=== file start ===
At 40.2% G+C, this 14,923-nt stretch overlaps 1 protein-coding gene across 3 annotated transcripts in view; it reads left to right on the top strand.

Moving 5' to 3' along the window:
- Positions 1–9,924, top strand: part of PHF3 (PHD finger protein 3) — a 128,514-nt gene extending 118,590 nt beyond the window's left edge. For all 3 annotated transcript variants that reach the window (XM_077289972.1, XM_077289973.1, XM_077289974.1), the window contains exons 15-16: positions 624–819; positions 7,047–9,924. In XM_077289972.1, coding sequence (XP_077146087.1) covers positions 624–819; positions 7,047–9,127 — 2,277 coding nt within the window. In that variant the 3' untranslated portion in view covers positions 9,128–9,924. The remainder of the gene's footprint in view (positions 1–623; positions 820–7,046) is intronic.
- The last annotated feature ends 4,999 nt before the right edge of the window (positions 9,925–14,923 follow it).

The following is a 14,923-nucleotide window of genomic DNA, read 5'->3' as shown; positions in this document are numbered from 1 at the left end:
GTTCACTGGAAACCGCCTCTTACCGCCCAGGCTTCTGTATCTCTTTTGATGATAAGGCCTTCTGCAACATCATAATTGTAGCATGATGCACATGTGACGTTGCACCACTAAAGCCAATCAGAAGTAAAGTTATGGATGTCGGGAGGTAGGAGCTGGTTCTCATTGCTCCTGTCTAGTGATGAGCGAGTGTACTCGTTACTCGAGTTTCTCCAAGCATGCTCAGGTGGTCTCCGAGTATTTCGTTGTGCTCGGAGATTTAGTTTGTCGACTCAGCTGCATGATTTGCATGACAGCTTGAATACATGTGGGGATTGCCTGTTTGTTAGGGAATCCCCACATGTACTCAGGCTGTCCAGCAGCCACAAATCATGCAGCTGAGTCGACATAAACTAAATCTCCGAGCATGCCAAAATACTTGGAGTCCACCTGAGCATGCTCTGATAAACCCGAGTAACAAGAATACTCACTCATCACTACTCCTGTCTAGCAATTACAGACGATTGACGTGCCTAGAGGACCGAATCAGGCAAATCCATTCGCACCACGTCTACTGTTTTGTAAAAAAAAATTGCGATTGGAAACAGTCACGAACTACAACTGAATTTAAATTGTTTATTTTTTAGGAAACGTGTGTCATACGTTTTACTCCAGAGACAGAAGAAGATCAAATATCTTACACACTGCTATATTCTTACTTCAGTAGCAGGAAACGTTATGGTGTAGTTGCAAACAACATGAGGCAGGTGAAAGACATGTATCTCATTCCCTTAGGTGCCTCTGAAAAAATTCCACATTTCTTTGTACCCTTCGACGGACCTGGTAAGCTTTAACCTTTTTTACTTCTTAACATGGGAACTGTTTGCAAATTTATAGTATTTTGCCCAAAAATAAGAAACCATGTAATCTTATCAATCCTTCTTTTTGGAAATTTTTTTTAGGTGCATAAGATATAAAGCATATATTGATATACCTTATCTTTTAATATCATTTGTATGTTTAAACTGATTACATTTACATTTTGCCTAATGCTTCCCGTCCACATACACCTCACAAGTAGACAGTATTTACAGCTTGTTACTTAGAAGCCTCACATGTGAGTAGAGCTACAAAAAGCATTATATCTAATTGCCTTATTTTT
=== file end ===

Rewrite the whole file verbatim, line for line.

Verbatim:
At 40.2% G+C, this 14,923-nt stretch overlaps 1 protein-coding gene across 3 annotated transcripts in view; it reads left to right on the top strand.

Moving 5' to 3' along the window:
- Positions 1–9,924, top strand: part of PHF3 (PHD finger protein 3) — a 128,514-nt gene extending 118,590 nt beyond the window's left edge. For all 3 annotated transcript variants that reach the window (XM_077289972.1, XM_077289973.1, XM_077289974.1), the window contains exons 15-16: positions 624–819; positions 7,047–9,924. In XM_077289972.1, coding sequence (XP_077146087.1) covers positions 624–819; positions 7,047–9,127 — 2,277 coding nt within the window. In that variant the 3' untranslated portion in view covers positions 9,128–9,924. The remainder of the gene's footprint in view (positions 1–623; positions 820–7,046) is intronic.
- The last annotated feature ends 4,999 nt before the right edge of the window (positions 9,925–14,923 follow it).

The following is a 14,923-nucleotide window of genomic DNA, read 5'->3' as shown; positions in this document are numbered from 1 at the left end:
GTTCACTGGAAACCGCCTCTTACCGCCCAGGCTTCTGTATCTCTTTTGATGATAAGGCCTTCTGCAACATCATAATTGTAGCATGATGCACATGTGACGTTGCACCACTAAAGCCAATCAGAAGTAAAGTTATGGATGTCGGGAGGTAGGAGCTGGTTCTCATTGCTCCTGTCTAGTGATGAGCGAGTGTACTCGTTACTCGAGTTTCTCCAAGCATGCTCAGGTGGTCTCCGAGTATTTCGTTGTGCTCGGAGATTTAGTTTGTCGACTCAGCTGCATGATTTGCATGACAGCTTGAATACATGTGGGGATTGCCTGTTTGTTAGGGAATCCCCACATGTACTCAGGCTGTCCAGCAGCCACAAATCATGCAGCTGAGTCGACATAAACTAAATCTCCGAGCATGCCAAAATACTTGGAGTCCACCTGAGCATGCTCTGATAAACCCGAGTAACAAGAATACTCACTCATCACTACTCCTGTCTAGCAATTACAGACGATTGACGTGCCTAGAGGACCGAATCAGGCAAATCCATTCGCACCACGTCTACTGTTTTGTAAAAAAAAATTGCGATTGGAAACAGTCACGAACTACAACTGAATTTAAATTGTTTATTTTTTAGGAAACGTGTGTCATACGTTTTACTCCAGAGACAGAAGAAGATCAAATATCTTACACACTGCTATATTCTTACTTCAGTAGCAGGAAACGTTATGGTGTAGTTGCAAACAACATGAGGCAGGTGAAAGACATGTATCTCATTCCCTTAGGTGCCTCTGAAAAAATTCCACATTTCTTTGTACCCTTCGACGGACCTGGTAAGCTTTAACCTTTTTTACTTCTTAACATGGGAACTGTTTGCAAATTTATAGTATTTTGCCCAAAAATAAGAAACCATGTAATCTTATCAATCCTTCTTTTTGGAAATTTTTTTTAGGTGCATAAGATATAAAGCATATATTGATATACCTTATCTTTTAATATCATTTGTATGTTTAAACTGATTACATTTACATTTTGCCTAATGCTTCCCGTCCACATACACCTCACAAGTAGACAGTATTTACAGCTTGTTACTTAGAAGCCTCACATGTGAGTAGAGCTACAAAAAGCATTATATCTAATTGCCTTATTTTT